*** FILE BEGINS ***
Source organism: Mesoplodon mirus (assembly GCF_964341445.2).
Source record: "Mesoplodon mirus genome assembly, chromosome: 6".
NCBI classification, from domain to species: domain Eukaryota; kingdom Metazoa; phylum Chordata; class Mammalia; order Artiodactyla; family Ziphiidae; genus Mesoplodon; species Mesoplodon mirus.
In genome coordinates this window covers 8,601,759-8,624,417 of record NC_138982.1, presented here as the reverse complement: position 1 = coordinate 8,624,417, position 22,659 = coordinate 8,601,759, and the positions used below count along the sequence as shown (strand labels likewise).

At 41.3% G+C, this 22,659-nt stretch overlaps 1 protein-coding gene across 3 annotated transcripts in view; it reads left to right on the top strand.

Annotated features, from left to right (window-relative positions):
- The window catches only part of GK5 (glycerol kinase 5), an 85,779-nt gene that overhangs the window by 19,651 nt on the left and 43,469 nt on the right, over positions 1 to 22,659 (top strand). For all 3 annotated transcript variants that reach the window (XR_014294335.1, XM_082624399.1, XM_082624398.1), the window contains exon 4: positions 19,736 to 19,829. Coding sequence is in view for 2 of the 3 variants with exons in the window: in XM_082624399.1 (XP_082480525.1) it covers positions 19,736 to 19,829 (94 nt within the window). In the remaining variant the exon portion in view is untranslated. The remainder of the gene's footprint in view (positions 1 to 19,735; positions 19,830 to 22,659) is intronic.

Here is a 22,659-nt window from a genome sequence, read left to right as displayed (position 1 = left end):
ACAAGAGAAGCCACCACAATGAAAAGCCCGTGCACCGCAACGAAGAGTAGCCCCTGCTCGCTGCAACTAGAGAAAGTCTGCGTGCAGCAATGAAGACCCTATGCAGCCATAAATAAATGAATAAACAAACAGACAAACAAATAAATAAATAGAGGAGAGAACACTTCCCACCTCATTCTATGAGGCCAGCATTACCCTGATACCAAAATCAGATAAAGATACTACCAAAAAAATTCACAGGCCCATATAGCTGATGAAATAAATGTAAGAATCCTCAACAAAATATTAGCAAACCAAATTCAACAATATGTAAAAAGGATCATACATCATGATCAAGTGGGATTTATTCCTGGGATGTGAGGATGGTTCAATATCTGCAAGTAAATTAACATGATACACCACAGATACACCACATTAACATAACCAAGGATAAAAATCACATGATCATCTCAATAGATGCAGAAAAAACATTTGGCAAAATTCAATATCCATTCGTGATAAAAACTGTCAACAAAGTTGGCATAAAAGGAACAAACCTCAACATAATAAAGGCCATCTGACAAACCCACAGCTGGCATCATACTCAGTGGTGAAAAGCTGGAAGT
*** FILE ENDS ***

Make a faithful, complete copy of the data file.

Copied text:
Source organism: Mesoplodon mirus (assembly GCF_964341445.2).
Source record: "Mesoplodon mirus genome assembly, chromosome: 6".
NCBI classification, from domain to species: domain Eukaryota; kingdom Metazoa; phylum Chordata; class Mammalia; order Artiodactyla; family Ziphiidae; genus Mesoplodon; species Mesoplodon mirus.
In genome coordinates this window covers 8,601,759-8,624,417 of record NC_138982.1, presented here as the reverse complement: position 1 = coordinate 8,624,417, position 22,659 = coordinate 8,601,759, and the positions used below count along the sequence as shown (strand labels likewise).

At 41.3% G+C, this 22,659-nt stretch overlaps 1 protein-coding gene across 3 annotated transcripts in view; it reads left to right on the top strand.

Annotated features, from left to right (window-relative positions):
- The window catches only part of GK5 (glycerol kinase 5), an 85,779-nt gene that overhangs the window by 19,651 nt on the left and 43,469 nt on the right, over positions 1 to 22,659 (top strand). For all 3 annotated transcript variants that reach the window (XR_014294335.1, XM_082624399.1, XM_082624398.1), the window contains exon 4: positions 19,736 to 19,829. Coding sequence is in view for 2 of the 3 variants with exons in the window: in XM_082624399.1 (XP_082480525.1) it covers positions 19,736 to 19,829 (94 nt within the window). In the remaining variant the exon portion in view is untranslated. The remainder of the gene's footprint in view (positions 1 to 19,735; positions 19,830 to 22,659) is intronic.

Here is a 22,659-nt window from a genome sequence, read left to right as displayed (position 1 = left end):
ACAAGAGAAGCCACCACAATGAAAAGCCCGTGCACCGCAACGAAGAGTAGCCCCTGCTCGCTGCAACTAGAGAAAGTCTGCGTGCAGCAATGAAGACCCTATGCAGCCATAAATAAATGAATAAACAAACAGACAAACAAATAAATAAATAGAGGAGAGAACACTTCCCACCTCATTCTATGAGGCCAGCATTACCCTGATACCAAAATCAGATAAAGATACTACCAAAAAAATTCACAGGCCCATATAGCTGATGAAATAAATGTAAGAATCCTCAACAAAATATTAGCAAACCAAATTCAACAATATGTAAAAAGGATCATACATCATGATCAAGTGGGATTTATTCCTGGGATGTGAGGATGGTTCAATATCTGCAAGTAAATTAACATGATACACCACAGATACACCACATTAACATAACCAAGGATAAAAATCACATGATCATCTCAATAGATGCAGAAAAAACATTTGGCAAAATTCAATATCCATTCGTGATAAAAACTGTCAACAAAGTTGGCATAAAAGGAACAAACCTCAACATAATAAAGGCCATCTGACAAACCCACAGCTGGCATCATACTCAGTGGTGAAAAGCTGGAAGT